Syrian tanks in action four days before pullout date

BEIRUT — Syrian troops and tanks battled rebels on Friday, opposition activists said, only four days before a troop pullback agreed to by President Bashar al-Assad as part of international envoy Kofi Annan's plan to end a year of bloodshed.

The renewed violence erupted a day after UN Secretary-General Ban Ki-moon said the conflict was worsening and attacks on civilian areas persisted, despite assurances from Damascus that its troops had begun withdrawing under the plan.

Annan said both the government and opposition must stop fighting at 6 am Syrian time on 12 April, if Damascus meets its deadline 48 hours earlier to pull back troops from cities and cease heavy weapons use in populated areas.

But activists reported tank fire in at least three urban centers on Friday: the town of Douma near Damascus, the restive city of Homs and Rastan, north of Homs.

"Tanks went into Douma last night, then they left. Today at 7 in the morning they came back. There has been shelling on Douma since the morning. We are not sure if people were killed but the shelling did not stop," a local activist said.

"At least 5 tanks and 10 buses loaded with security men and Shabiha (pro-Assad militia) entered Douma," he said.

In Rastan, "the tanks began advancing in the morning, then the fighters from the Free Army went out and confronted them," said one activist. "They blocked the advance and the Assad army left. Then artillery started."

Accounts of the violence are difficult to verify because Syria's government restricts access to independent journalists.

Assad blames the unrest on foreign-backed "terrorists" and has put forward a reform program which includes holding a parliamentary election on 7 May.

His opponents have dismissed Assad's reform pledges as an attempt to play for time, saying it is impossible to have a valid election amid continuing repression.

The British-based Syrian Observatory for Human Rights, a pro-opposition website, said troops were fighting Free Syrian Army rebels in Douma as well as in Rastan on the highway between Homs and Hama cities.

There were no immediate reports of casualties.

Demonstrations broke out in the eastern province of Hasakeh, in the town of Qamishli and Deir al-Zor city. Protesters carried the white and green rebel flag, some saluted other rebel cities.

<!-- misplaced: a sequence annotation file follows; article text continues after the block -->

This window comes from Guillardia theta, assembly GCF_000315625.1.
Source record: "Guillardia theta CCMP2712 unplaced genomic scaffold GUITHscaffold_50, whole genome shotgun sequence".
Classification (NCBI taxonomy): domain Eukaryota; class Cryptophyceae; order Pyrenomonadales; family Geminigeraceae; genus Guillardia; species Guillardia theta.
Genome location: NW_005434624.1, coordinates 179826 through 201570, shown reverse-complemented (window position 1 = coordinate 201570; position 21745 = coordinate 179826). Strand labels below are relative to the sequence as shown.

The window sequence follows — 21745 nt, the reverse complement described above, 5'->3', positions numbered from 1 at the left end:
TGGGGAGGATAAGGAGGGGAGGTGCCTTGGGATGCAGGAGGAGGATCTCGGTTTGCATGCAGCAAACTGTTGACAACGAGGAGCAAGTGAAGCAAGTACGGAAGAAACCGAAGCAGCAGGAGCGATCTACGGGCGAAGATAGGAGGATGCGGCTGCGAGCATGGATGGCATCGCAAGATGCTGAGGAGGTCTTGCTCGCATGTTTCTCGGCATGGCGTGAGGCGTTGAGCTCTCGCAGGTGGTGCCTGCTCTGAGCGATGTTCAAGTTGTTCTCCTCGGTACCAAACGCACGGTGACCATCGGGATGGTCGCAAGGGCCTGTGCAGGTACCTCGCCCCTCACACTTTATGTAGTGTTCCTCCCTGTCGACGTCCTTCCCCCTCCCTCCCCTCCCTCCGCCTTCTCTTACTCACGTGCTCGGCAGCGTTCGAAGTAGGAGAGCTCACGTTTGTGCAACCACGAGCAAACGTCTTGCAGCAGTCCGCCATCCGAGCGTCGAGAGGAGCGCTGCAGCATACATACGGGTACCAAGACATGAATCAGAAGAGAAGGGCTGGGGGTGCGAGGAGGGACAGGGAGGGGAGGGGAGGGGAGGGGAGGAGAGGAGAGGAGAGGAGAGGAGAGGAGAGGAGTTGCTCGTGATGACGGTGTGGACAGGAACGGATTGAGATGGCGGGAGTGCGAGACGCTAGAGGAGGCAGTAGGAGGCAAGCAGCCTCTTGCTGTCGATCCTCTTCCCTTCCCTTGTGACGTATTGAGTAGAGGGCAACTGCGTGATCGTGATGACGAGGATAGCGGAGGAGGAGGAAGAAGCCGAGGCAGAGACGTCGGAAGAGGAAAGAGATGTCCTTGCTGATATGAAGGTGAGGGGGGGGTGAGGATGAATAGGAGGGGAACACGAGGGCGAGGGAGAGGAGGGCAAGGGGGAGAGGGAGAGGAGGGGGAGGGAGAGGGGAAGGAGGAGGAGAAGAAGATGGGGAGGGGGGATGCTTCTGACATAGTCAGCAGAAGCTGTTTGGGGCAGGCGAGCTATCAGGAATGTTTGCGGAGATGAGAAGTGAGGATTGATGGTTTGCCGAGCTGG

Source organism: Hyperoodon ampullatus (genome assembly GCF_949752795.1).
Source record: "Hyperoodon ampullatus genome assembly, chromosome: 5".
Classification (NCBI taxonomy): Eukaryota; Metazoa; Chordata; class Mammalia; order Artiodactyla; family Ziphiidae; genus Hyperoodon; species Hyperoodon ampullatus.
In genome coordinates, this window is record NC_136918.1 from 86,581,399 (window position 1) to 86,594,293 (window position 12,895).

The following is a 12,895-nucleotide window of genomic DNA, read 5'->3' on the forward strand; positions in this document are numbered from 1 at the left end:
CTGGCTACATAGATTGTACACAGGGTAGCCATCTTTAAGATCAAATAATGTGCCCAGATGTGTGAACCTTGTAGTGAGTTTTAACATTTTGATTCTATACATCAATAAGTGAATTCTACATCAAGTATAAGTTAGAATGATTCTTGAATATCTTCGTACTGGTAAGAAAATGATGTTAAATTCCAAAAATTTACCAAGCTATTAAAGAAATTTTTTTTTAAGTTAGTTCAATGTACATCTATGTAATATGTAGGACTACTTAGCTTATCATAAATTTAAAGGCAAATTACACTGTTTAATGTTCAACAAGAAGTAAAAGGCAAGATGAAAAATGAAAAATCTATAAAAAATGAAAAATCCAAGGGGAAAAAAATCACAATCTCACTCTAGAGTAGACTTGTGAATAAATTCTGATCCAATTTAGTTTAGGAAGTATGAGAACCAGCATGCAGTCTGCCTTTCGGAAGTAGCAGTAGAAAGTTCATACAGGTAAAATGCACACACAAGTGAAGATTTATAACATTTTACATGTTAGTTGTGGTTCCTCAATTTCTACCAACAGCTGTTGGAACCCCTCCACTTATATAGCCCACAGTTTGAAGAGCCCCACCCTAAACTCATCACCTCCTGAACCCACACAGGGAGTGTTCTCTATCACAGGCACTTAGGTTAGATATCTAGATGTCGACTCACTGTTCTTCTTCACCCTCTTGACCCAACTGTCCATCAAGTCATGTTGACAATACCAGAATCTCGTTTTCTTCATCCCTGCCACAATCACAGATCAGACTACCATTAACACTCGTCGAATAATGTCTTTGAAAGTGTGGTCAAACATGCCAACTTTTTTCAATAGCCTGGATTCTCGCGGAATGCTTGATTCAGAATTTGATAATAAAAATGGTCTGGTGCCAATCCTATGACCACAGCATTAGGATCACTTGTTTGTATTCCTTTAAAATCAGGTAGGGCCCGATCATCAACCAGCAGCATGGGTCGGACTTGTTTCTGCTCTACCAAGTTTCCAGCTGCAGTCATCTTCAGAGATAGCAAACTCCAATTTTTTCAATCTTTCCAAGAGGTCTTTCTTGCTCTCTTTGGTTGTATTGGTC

Army shelling of villages in the northwestern province of Idlib has prompted a swelling exodus of refugees. Turkey said there were now 23,835 Syrian refugees on its territory.

Over 2,800 arrived on Thursday, a Turkish official said, more than double the highest previous one-day total.

They crossed close to the Turkish village of Bukulmez and more were waiting on the other side of the border, the official said. Forty-four minibuses ferried the arrivals from the border to a refugee camp at Reyhanli.

"The army is destroying buildings and bombing them till they turn to charcoal," said Mohamed Khatib, a refugee who said he came from Kastanaz, a Syrian town of 20,000 people.

"The army wants people to move out of their houses. If the residents refuse, they destroy them with the people inside."

Thousands of Syrians have also fled to Lebanon and Jordan. An estimated 50,000 to 60,000 have left the country.

Western skepticism

More than 42,000 Syrians have fled their country since the revolt against 42 years of Assad family rule began a year ago. Loyalist forces have killed over 9,000 people, by a UN tally. Syria says 6,044 have died, including 2,566 soldiers and police.

Annan told the UN General Assembly by video link from Geneva that the Syrian authorities had told him this week troop withdrawals were under way in the towns of Deraa, Idlib and Zabadani. But he said he wanted "fuller information."

Western powers are not convinced Assad will honor the promised truce and believe he may seek loopholes giving him more time to cripple the Free Syrian Army (FSA) and deter protesters.

It is also uncertain whether the FSA has enough control over its fighters to enforce Annan's ceasefire deadline.

Syria's UN ambassador Bashar Ja'afari said the plan did not require any pullback of police — who have played a big role in the conflict as suggested by the state's own casualty toll.

Last year the opposition said troops had disguised themselves as police and repainted army vehicles in police colors before the arrival in December of Arab observers sent to monitor what proved an abortive Arab League peace plan.

A Norwegian general attached to UN peacekeeping arrived in Damascus on Thursday to examine prospects for an eventual UN ceasefire monitoring mission of up to 250 unarmed observers, something which would require a Security Council resolution.

The council, where Russia and China have vetoed two previous Syria resolutions, agreed on Thursday to a statement urging Damascus to meet Annan's ceasefire deadline.

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